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03-16-2014, 11:22 PM   #1
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Climbing Back into Photography, 1st DSLR

Just joined, mostly prompted by my new purchase --- yeah, I know they're discontinued, but the K-30 won my heart for my 1st digital. Haven't used anything but a couple of Canon point-n-shoots for the past 10 years or so, last SLR was a K-1000. I chose the kit with the 18-55 WR, mostly want to work on outdoor/hiking/vista shots, but eventually would like to capture some real wildlife with future lens buys. I've been surfing this forum a few times and look forward to getting back into the sport ... now, if I could only remember ANY of those basics so I can turn the dial to something past Auto ... jeez, the technology is completely overwhelming right now.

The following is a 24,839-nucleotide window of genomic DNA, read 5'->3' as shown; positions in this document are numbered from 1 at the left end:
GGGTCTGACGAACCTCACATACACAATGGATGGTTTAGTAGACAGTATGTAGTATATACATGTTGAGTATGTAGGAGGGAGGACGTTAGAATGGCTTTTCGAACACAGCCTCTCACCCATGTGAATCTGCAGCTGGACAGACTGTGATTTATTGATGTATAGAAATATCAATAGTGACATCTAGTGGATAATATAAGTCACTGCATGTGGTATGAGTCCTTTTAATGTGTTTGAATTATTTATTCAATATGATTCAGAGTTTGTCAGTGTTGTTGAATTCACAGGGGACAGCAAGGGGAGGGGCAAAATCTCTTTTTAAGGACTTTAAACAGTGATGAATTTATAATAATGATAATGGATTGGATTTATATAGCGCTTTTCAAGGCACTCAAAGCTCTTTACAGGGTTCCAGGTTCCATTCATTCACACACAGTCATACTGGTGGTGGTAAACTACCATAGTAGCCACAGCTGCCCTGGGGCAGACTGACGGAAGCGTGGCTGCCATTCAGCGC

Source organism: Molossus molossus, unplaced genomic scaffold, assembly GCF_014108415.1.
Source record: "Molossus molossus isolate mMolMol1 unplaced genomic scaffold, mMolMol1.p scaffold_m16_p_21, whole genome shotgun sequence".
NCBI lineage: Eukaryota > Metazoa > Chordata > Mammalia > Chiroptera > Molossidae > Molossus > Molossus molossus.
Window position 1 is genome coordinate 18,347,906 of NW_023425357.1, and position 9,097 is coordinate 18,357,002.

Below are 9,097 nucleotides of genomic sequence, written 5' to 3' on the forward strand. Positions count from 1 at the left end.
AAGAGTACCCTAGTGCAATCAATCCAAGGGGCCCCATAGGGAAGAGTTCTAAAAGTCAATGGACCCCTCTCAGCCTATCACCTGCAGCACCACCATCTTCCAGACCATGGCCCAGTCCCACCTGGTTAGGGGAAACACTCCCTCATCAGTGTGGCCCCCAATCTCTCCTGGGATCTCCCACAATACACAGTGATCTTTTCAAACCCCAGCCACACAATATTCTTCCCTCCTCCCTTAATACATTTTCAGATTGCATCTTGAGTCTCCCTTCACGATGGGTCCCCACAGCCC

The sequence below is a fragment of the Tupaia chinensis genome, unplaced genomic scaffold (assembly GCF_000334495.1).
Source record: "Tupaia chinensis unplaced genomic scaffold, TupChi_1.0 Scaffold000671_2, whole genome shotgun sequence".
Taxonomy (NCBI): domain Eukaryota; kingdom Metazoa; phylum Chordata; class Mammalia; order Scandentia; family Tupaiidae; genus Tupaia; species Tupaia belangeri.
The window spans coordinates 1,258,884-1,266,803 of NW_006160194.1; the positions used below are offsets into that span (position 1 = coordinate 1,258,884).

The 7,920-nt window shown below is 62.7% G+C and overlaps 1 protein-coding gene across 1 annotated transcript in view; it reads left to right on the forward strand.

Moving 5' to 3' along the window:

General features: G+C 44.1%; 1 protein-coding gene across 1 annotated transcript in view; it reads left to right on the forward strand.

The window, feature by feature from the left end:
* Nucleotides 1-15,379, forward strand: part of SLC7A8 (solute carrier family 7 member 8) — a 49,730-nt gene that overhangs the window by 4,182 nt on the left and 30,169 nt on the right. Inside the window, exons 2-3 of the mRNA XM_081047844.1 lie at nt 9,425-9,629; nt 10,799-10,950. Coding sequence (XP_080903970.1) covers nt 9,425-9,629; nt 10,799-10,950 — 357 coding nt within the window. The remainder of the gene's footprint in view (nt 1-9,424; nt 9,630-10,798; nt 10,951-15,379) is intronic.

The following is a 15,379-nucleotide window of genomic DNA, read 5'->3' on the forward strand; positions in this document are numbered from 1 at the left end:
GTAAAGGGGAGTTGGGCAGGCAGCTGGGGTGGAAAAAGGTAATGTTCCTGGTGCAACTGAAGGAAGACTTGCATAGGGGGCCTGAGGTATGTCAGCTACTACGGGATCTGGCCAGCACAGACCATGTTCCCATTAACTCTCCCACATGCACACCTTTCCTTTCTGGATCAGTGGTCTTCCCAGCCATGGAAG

03-17-2014, 01:08 AM   #2
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Welcome to the forum, good to have you on board with us.
03-17-2014, 01:42 AM   #3
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Welcome to the forum!!!

There is absolutely no need to apologize about acquiring a just discontinued model. This is one of the best buying strategies around, because when it was discontinued - the price was $ubstantially reduced. The K30 was replaced with the K50 and the only difference was a slight style change in the body. It also has 99% of the capabilities of the K5/K5II, as it uses the same sensor. It is going to be very difficult to out grow the K30.

If you are within about 90 days of purchase, for $20 you can extend the 1 year warranty to 3 years on the body (which comes with a free cleaning).Also, not to overload you, but Microsoft ICE lets you stitch panorama shots together - by the way, it is a free download and very easy to use.
03-17-2014, 07:13 AM   #4
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Welcome Back!

Hello Papabear7, welcome to the Forum!
Lots of folks join after a long photo-hiatus, many with a 35mm film background. The controls have changed somewhat but the basics are the same;